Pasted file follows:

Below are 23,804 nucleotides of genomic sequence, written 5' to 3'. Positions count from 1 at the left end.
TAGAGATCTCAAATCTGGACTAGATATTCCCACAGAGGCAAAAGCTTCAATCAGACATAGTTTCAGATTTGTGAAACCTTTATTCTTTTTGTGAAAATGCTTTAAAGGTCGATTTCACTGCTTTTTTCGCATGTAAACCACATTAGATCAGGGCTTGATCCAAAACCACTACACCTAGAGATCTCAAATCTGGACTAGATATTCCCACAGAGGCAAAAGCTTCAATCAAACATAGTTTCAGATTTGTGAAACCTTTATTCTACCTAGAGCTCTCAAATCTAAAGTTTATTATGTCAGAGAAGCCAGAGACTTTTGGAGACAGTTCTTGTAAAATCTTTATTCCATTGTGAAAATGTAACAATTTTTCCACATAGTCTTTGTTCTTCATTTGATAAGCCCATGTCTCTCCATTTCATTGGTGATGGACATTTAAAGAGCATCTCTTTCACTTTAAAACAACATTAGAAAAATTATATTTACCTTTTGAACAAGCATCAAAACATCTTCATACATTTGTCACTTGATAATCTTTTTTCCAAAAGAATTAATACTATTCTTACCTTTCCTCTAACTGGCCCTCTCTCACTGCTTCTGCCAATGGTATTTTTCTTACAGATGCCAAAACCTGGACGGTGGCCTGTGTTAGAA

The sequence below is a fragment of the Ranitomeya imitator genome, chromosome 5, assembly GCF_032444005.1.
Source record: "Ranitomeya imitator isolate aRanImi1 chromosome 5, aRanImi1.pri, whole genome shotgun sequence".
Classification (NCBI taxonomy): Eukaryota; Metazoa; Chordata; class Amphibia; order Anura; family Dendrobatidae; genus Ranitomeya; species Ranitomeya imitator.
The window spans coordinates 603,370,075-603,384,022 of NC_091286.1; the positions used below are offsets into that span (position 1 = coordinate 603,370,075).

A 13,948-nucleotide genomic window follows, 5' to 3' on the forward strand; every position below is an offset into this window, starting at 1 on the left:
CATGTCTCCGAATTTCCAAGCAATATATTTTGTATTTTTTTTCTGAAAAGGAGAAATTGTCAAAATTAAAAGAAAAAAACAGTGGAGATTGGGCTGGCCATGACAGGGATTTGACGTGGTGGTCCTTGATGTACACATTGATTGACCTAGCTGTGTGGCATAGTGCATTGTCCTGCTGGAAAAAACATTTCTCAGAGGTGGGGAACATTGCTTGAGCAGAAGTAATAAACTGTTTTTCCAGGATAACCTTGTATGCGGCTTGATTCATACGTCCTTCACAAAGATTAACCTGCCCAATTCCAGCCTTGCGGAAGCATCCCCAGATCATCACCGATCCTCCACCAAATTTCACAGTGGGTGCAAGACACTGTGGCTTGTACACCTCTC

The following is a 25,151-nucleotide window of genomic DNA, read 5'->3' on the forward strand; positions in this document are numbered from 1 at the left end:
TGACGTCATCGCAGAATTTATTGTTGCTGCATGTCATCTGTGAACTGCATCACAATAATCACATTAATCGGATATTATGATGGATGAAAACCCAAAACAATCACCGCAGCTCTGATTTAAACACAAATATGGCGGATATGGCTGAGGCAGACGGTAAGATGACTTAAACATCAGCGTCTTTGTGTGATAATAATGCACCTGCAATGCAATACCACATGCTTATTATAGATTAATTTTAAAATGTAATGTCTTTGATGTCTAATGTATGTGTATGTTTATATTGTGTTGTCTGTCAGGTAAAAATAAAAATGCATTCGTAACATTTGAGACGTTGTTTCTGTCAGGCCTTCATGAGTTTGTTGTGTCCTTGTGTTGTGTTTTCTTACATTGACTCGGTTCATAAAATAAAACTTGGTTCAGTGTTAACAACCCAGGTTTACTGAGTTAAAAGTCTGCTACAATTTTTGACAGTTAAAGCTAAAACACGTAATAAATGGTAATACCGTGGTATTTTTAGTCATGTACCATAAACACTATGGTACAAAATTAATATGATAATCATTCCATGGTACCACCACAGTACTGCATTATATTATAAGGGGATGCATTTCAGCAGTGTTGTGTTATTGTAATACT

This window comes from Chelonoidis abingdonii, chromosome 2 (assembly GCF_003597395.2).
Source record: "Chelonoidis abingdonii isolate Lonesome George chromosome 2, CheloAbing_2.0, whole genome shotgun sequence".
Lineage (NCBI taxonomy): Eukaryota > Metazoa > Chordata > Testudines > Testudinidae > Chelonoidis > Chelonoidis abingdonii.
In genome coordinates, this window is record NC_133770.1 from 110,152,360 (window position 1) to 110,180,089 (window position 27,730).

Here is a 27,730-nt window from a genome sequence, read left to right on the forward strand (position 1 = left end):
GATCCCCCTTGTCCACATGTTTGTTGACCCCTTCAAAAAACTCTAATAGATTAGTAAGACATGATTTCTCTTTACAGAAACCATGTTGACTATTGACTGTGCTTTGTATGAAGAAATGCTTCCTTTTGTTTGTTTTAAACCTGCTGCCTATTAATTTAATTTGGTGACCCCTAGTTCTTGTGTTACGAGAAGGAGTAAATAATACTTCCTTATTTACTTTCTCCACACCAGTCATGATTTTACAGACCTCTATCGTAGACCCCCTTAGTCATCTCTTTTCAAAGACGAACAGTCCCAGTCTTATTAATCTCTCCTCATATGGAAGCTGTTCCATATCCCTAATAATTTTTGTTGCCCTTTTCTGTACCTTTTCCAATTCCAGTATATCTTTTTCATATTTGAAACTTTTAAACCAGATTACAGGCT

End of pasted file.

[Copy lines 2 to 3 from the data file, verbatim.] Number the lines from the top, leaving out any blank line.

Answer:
TAGAGATCTCAAATCTGGACTAGATATTCCCACAGAGGCAAAAGCTTCAATCAGACATAGTTTCAGATTTGTGAAACCTTTATTCTTTTTGTGAAAATGCTTTAAAGGTCGATTTCACTGCTTTTTTCGCATGTAAACCACATTAGATCAGGGCTTGATCCAAAACCACTACACCTAGAGATCTCAAATCTGGACTAGATATTCCCACAGAGGCAAAAGCTTCAATCAAACATAGTTTCAGATTTGTGAAACCTTTATTCTACCTAGAGCTCTCAAATCTAAAGTTTATTATGTCAGAGAAGCCAGAGACTTTTGGAGACAGTTCTTGTAAAATCTTTATTCCATTGTGAAAATGTAACAATTTTTCCACATAGTCTTTGTTCTTCATTTGATAAGCCCATGTCTCTCCATTTCATTGGTGATGGACATTTAAAGAGCATCTCTTTCACTTTAAAACAACATTAGAAAAATTATATTTACCTTTTGAACAAGCATCAAAACATCTTCATACATTTGTCACTTGATAATCTTTTTTCCAAAAGAATTAATACTATTCTTACCTTTCCTCTAACTGGCCCTCTCTCACTGCTTCTGCCAATGGTATTTTTCTTACAGATGCCAAAACCTGGACGGTGGCCTGTGTTAGAA

The sequence below is a fragment of the Ranitomeya imitator genome, chromosome 5, assembly GCF_032444005.1.